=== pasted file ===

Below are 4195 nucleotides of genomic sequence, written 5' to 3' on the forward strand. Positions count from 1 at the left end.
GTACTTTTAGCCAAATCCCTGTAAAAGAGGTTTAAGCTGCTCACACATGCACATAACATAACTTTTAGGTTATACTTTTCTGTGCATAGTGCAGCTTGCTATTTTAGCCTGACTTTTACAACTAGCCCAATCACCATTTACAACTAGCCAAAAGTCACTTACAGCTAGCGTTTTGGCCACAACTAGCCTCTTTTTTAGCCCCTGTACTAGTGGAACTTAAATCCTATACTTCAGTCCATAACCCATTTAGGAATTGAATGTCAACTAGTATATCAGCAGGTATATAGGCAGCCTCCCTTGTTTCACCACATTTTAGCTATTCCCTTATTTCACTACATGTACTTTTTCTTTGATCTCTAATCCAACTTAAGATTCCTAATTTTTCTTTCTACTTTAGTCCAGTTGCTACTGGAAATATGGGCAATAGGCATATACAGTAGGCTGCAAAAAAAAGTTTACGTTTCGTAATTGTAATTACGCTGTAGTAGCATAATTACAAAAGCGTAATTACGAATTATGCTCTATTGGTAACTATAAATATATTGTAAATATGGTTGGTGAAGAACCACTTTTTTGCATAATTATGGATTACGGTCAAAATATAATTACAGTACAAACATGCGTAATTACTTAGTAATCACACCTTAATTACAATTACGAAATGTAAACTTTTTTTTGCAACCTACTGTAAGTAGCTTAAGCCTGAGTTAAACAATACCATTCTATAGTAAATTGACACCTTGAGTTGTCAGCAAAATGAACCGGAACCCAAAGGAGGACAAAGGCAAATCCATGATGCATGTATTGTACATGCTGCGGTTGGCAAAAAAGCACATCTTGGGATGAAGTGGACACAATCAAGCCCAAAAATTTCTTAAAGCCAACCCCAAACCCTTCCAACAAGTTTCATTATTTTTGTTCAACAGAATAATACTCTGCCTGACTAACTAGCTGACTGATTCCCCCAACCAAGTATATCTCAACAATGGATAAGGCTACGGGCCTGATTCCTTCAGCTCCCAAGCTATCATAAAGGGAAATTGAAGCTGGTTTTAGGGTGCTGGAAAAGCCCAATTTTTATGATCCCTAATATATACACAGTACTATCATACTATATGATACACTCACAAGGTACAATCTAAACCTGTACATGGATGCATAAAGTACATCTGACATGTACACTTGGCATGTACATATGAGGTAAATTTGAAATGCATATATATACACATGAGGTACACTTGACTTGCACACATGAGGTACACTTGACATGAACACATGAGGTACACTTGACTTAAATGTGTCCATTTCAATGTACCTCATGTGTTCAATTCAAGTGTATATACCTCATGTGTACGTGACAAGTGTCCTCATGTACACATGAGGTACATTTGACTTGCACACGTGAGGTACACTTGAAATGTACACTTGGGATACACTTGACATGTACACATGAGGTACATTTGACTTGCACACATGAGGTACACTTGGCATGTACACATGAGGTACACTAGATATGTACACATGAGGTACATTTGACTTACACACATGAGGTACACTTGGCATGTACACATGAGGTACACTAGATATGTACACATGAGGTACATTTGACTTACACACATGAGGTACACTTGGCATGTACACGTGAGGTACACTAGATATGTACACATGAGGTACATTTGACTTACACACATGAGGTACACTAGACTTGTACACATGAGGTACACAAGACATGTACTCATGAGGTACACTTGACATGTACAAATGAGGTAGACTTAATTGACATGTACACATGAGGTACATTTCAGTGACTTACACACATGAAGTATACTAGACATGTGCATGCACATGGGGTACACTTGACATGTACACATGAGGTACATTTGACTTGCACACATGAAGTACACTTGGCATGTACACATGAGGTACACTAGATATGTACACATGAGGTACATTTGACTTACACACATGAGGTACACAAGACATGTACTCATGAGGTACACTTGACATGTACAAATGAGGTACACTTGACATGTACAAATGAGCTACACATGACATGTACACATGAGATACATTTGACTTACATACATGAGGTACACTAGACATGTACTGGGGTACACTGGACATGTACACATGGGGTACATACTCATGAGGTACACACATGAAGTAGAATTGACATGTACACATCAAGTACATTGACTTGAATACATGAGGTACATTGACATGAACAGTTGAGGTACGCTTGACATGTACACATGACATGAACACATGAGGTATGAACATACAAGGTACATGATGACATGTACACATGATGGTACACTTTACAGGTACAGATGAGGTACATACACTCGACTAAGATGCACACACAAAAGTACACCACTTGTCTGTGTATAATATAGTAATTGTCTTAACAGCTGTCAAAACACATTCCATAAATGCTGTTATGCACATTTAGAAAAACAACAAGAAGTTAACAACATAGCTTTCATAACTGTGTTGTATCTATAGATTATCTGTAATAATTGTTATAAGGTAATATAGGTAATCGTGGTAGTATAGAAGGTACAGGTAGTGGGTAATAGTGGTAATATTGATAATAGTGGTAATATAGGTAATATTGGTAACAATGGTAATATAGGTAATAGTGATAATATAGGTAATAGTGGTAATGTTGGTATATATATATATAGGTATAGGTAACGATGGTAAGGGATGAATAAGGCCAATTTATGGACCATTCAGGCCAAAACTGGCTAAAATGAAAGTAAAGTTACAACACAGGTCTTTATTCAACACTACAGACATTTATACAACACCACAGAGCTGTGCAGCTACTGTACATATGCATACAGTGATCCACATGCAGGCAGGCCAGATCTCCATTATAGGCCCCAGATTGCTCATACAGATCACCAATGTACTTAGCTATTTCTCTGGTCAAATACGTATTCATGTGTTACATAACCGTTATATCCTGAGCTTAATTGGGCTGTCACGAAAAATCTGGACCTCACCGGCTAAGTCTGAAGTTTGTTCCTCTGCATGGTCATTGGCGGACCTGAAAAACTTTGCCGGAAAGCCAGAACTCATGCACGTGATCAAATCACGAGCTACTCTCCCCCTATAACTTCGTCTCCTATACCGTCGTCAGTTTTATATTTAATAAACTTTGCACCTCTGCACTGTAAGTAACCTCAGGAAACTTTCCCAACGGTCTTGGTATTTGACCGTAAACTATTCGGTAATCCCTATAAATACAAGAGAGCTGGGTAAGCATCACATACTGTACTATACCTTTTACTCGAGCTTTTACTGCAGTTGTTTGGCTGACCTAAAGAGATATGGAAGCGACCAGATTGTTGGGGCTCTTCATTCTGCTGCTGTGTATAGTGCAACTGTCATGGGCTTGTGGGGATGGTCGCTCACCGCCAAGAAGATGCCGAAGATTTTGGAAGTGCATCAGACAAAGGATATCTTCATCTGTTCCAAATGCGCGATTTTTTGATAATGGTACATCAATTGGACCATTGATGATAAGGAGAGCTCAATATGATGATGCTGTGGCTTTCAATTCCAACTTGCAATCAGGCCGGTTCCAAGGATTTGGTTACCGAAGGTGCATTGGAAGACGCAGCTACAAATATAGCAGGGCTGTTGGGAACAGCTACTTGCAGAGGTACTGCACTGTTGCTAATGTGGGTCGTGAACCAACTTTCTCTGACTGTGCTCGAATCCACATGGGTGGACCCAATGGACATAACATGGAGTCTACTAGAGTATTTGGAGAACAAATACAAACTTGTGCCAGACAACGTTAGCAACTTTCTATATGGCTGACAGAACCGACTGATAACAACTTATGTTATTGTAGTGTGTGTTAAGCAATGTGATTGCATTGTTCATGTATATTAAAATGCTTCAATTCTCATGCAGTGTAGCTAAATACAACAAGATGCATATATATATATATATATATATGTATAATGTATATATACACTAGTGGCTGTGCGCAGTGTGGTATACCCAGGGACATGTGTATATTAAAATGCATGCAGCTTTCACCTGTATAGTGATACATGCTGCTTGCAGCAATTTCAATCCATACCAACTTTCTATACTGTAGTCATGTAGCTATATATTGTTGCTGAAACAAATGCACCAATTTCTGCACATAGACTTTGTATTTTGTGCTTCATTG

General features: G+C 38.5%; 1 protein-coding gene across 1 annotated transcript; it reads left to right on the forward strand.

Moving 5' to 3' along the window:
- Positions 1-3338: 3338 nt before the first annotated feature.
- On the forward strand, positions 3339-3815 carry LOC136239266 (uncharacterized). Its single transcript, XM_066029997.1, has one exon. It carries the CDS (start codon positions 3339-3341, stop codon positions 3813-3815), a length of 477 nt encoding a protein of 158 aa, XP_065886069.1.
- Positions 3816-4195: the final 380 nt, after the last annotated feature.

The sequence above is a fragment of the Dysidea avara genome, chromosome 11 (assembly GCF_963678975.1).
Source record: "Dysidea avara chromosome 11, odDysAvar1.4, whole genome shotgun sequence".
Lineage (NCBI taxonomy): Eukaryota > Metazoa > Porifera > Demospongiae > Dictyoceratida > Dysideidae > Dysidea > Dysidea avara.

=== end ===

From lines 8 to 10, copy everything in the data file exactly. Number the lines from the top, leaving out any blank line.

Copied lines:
The sequence above is a fragment of the Dysidea avara genome, chromosome 11 (assembly GCF_963678975.1).
Source record: "Dysidea avara chromosome 11, odDysAvar1.4, whole genome shotgun sequence".
Lineage (NCBI taxonomy): Eukaryota > Metazoa > Porifera > Demospongiae > Dictyoceratida > Dysideidae > Dysidea > Dysidea avara.